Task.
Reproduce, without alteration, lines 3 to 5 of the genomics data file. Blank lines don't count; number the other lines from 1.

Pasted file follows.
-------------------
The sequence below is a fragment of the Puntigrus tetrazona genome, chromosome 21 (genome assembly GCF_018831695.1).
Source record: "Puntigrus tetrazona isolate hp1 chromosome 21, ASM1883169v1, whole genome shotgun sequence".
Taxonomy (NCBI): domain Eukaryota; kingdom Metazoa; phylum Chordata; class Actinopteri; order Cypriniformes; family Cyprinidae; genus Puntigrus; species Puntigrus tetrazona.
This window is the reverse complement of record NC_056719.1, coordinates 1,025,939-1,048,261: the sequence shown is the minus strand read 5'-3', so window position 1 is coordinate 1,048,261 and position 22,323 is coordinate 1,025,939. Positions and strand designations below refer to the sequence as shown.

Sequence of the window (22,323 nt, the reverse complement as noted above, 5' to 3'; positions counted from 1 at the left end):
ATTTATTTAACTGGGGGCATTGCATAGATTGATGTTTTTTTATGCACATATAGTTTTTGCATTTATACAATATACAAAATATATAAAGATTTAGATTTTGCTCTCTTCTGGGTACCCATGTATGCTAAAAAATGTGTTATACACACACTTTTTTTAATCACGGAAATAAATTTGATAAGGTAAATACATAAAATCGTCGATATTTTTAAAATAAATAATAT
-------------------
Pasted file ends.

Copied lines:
Taxonomy (NCBI): domain Eukaryota; kingdom Metazoa; phylum Chordata; class Actinopteri; order Cypriniformes; family Cyprinidae; genus Puntigrus; species Puntigrus tetrazona.
This window is the reverse complement of record NC_056719.1, coordinates 1,025,939-1,048,261: the sequence shown is the minus strand read 5'-3', so window position 1 is coordinate 1,048,261 and position 22,323 is coordinate 1,025,939. Positions and strand designations below refer to the sequence as shown.

Sequence of the window (22,323 nt, the reverse complement as noted above, 5' to 3'; positions counted from 1 at the left end):